Do You Have a Rental Property Checklist?


For many landlords, the end of a lease is a very stressful period. Between the push to find new tenants and the process of getting the existing one out, it can end up eating away at your business. The best way to combat this is by creating a lease turnover checklist. Even the most successful landlords can overlook items that can cost them if they are not careful. In creating a checklist, it gives you the best chance to make a seamless transition from lease to lease. Before your current lease gets too close to conclusion, here are some items that need to be on every checklist:

1. Reach out to current tenant: Do you know if your tenant wants to stay in your property? Sounds simple enough but many landlords fail to communicate with their existing tenants before starting the process of finding a new one. There are tenants that think because they are only in a one year lease that they can renew or extend their situation. Something as easy as a quick phone call to your tenant can save you weeks of time and aggravation. Good tenants are not as easy to find as you may think. If you have one that pays on time and takes care of your house you should at least make a phone call and see what their plans are.

2. Final walk-through: Any time there is a change in tenants you need to examine the property. When everything is moved out it is the best time to look at all household items. You should never feel rushed to give a tenant back their security deposit. In most cases you have 30 days to return your tenants funds. Use this time not only to look for major items but the neglected ones as well. Run the dishwasher, washer and dryer for a full cycle and see if there are any undetected issues. Try the oven, open the refrigerator, flush all toilets, run the central air and turn on the heat. These seemingly minor and obvious items can potentially lead to major costs. It is a good idea to do these only after all of the tenants personal items are removed so you can get a real sense of your property.

3. Lease: If you have been using the same lease for some time you need to take a look at it. Your lease is one of those items that you may never think you will use but if there is an emergency you revert back to it. Depending on your tenants there may be certain language added or omitted. College tenants may require different items than what you would have for a family with kids. The basic premise of the lease will be the same but certain items tweaked or added. If you just went through a particularly rough winter you may want to make changes to how you handle snow removal. Whatever the circumstances are you have your lease and insurance in place to protect you. It is important that these items are both up to date and relevant.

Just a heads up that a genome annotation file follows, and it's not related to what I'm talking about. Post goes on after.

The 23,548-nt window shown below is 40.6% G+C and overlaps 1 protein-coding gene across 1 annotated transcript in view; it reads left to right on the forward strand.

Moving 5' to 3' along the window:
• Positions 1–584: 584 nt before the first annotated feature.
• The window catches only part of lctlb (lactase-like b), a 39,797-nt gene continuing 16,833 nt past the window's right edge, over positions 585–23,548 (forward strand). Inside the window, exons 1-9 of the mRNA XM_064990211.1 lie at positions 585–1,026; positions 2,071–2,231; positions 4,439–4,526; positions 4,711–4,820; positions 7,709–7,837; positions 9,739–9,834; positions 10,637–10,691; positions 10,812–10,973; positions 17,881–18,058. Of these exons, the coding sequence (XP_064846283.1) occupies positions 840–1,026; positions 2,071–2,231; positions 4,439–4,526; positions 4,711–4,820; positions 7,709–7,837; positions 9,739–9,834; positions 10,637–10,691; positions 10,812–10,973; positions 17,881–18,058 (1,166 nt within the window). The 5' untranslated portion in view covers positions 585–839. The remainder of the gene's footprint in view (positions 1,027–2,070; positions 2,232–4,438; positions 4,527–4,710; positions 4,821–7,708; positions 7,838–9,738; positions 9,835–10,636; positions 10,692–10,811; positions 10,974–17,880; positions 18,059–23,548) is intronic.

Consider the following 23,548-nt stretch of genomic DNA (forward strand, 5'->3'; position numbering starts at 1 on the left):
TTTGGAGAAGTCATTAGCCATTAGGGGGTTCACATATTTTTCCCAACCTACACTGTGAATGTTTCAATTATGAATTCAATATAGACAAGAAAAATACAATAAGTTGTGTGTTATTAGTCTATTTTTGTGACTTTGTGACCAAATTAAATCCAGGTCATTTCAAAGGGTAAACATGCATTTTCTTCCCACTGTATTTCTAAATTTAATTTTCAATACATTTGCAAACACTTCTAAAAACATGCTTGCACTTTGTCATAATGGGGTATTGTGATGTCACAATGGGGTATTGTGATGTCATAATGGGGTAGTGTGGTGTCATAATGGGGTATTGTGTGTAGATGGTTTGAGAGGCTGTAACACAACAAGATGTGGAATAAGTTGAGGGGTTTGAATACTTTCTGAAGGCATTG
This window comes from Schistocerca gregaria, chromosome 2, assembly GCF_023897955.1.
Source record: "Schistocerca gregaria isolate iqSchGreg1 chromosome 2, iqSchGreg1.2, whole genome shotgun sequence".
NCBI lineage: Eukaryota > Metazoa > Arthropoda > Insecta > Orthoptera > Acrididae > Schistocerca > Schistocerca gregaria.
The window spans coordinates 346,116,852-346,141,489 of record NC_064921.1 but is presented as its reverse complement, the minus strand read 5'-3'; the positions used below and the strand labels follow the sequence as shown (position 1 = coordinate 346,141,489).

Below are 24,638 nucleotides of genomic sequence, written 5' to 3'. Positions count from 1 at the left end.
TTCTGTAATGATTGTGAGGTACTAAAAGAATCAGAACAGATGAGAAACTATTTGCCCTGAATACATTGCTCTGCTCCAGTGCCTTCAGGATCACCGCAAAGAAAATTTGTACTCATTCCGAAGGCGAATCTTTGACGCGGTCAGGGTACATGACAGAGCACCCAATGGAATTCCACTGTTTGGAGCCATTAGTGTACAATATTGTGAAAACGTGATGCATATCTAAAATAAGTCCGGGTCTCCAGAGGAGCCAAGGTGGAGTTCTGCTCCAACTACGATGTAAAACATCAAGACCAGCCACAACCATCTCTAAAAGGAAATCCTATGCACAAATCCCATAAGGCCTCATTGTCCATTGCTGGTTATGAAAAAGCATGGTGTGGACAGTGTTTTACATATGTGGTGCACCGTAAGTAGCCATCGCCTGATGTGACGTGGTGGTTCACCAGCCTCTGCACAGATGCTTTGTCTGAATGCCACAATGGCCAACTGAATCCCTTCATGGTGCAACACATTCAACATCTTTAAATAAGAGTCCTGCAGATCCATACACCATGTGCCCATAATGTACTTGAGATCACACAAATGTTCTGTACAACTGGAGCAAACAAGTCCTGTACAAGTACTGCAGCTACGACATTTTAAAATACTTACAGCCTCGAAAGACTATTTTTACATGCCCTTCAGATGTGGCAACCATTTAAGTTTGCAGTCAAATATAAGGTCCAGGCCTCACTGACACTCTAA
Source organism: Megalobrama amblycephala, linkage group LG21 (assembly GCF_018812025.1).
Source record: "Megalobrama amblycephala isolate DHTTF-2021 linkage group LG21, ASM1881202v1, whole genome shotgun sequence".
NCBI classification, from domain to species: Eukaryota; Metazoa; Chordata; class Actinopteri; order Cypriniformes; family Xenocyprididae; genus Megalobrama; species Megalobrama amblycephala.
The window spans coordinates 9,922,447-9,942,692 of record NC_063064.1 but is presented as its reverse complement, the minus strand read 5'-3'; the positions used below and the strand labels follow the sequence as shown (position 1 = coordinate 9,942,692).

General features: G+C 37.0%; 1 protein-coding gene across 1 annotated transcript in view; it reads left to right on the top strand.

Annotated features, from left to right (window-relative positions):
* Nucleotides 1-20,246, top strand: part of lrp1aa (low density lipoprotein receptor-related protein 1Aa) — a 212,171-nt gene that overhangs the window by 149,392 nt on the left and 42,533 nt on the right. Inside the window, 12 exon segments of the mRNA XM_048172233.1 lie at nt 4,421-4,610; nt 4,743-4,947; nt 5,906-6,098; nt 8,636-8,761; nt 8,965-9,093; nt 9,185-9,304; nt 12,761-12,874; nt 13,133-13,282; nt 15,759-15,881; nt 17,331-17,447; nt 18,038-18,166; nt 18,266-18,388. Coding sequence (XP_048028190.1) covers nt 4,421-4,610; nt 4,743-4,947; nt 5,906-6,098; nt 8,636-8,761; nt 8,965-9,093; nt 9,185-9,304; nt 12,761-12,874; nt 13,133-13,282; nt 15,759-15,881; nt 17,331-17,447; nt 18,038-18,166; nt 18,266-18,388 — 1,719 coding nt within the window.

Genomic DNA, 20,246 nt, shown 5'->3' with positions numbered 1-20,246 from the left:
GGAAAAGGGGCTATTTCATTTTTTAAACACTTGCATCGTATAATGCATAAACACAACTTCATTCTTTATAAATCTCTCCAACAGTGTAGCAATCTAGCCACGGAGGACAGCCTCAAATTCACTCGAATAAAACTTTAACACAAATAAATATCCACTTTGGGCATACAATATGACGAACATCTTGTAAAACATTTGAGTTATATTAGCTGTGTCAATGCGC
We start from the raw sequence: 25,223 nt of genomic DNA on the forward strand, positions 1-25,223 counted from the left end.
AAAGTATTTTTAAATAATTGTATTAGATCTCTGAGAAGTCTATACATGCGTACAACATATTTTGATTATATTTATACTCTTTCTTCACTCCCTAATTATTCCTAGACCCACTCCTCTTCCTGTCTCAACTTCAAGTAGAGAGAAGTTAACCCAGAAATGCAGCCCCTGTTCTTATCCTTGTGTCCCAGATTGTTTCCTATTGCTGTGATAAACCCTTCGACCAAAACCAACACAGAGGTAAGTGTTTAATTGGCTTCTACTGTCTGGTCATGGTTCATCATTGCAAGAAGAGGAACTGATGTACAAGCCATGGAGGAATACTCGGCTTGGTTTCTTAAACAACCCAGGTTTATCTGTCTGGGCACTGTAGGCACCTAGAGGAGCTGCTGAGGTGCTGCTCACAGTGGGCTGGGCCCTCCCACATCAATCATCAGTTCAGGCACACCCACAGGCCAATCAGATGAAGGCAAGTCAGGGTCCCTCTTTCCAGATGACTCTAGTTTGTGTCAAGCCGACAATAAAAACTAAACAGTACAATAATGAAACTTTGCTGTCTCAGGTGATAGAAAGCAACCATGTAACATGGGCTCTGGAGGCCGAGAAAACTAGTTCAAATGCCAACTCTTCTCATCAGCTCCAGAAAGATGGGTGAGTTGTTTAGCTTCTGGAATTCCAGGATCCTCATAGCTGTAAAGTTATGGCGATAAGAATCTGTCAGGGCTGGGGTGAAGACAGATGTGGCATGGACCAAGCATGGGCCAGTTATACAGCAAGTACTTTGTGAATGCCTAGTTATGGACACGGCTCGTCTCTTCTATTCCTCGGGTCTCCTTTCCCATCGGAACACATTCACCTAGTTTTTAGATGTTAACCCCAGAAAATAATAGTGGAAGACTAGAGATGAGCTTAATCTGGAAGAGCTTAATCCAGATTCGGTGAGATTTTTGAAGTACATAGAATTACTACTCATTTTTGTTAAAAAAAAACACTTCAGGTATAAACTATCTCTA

4. Price: You should never assume that you are going to get the same rent amount as you did for your previous lease. The rental market is often very fluid and can change in the matter of months. Even if you have not moved your rent in years you need to take a look at your current market. Take a look on, Zillow, Truila and Craigslist to see what other comparable homes are on the market for. See what amenities other homes have that yours may be lacking. If these same houses keep popping up at your price point the problem could be that they are asking too much. Take some time to do some legwork on the market before you consider a rent price.

5. Application process: You can have the greatest property with the greatest lease at just the right price but if your tenants don’t pay everything can change in a month. Not enough time is spent on the application and the application process. Many times the quality of tenants you have is a direct reflection on how much time you spend vetting your tenants. You need to give yourself enough time to find the best tenant for you and your property. If this means spending a few days making phone calls than this is what you have to do. A bad tenant changes everything in your property. They are going to pay rent for the next nine months or more. You need to do everything you can to protect your investment. Until you are as comfortable as you can be you need to continue looking for the right tenant. The right tenant makes all the difference. If you don’t have an application you need to start using one. If you have an application you need to use it and gather information from it. The application is that important.

Over time you will develop a system and a checklist that you are comfortable with. If you follow this checklist it will reduce the number of errors and omissions you make throughout the process. It will also help you expedite the process of turning tenants over. The less you have to spend in finding tenants the more money you have for other areas of your business. The end of lease doesn’t have to be a hectic or stressful time if you have a checklist to follow.